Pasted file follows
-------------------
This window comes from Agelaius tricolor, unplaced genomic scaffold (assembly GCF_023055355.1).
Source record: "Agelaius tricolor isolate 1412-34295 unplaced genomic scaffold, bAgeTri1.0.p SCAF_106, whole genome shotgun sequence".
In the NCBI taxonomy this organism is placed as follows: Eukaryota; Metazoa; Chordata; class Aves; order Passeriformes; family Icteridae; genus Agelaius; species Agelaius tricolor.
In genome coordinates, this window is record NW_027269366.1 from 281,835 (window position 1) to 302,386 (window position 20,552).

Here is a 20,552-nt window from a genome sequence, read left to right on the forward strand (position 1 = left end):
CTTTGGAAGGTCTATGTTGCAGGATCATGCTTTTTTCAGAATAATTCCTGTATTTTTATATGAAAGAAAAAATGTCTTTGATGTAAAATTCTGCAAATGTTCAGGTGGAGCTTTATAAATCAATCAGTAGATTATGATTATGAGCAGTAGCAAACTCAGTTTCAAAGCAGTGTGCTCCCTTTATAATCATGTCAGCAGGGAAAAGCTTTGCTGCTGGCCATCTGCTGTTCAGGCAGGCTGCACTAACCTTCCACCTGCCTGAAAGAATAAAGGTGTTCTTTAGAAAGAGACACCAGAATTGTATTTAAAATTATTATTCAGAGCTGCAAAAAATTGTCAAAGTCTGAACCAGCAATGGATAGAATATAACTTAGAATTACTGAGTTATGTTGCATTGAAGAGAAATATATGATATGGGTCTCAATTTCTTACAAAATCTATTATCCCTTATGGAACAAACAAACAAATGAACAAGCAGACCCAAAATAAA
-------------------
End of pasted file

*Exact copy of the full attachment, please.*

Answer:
This window comes from Agelaius tricolor, unplaced genomic scaffold (assembly GCF_023055355.1).
Source record: "Agelaius tricolor isolate 1412-34295 unplaced genomic scaffold, bAgeTri1.0.p SCAF_106, whole genome shotgun sequence".
In the NCBI taxonomy this organism is placed as follows: Eukaryota; Metazoa; Chordata; class Aves; order Passeriformes; family Icteridae; genus Agelaius; species Agelaius tricolor.
In genome coordinates, this window is record NW_027269366.1 from 281,835 (window position 1) to 302,386 (window position 20,552).

Here is a 20,552-nt window from a genome sequence, read left to right on the forward strand (position 1 = left end):
CTTTGGAAGGTCTATGTTGCAGGATCATGCTTTTTTCAGAATAATTCCTGTATTTTTATATGAAAGAAAAAATGTCTTTGATGTAAAATTCTGCAAATGTTCAGGTGGAGCTTTATAAATCAATCAGTAGATTATGATTATGAGCAGTAGCAAACTCAGTTTCAAAGCAGTGTGCTCCCTTTATAATCATGTCAGCAGGGAAAAGCTTTGCTGCTGGCCATCTGCTGTTCAGGCAGGCTGCACTAACCTTCCACCTGCCTGAAAGAATAAAGGTGTTCTTTAGAAAGAGACACCAGAATTGTATTTAAAATTATTATTCAGAGCTGCAAAAAATTGTCAAAGTCTGAACCAGCAATGGATAGAATATAACTTAGAATTACTGAGTTATGTTGCATTGAAGAGAAATATATGATATGGGTCTCAATTTCTTACAAAATCTATTATCCCTTATGGAACAAACAAACAAATGAACAAGCAGACCCAAAATAAA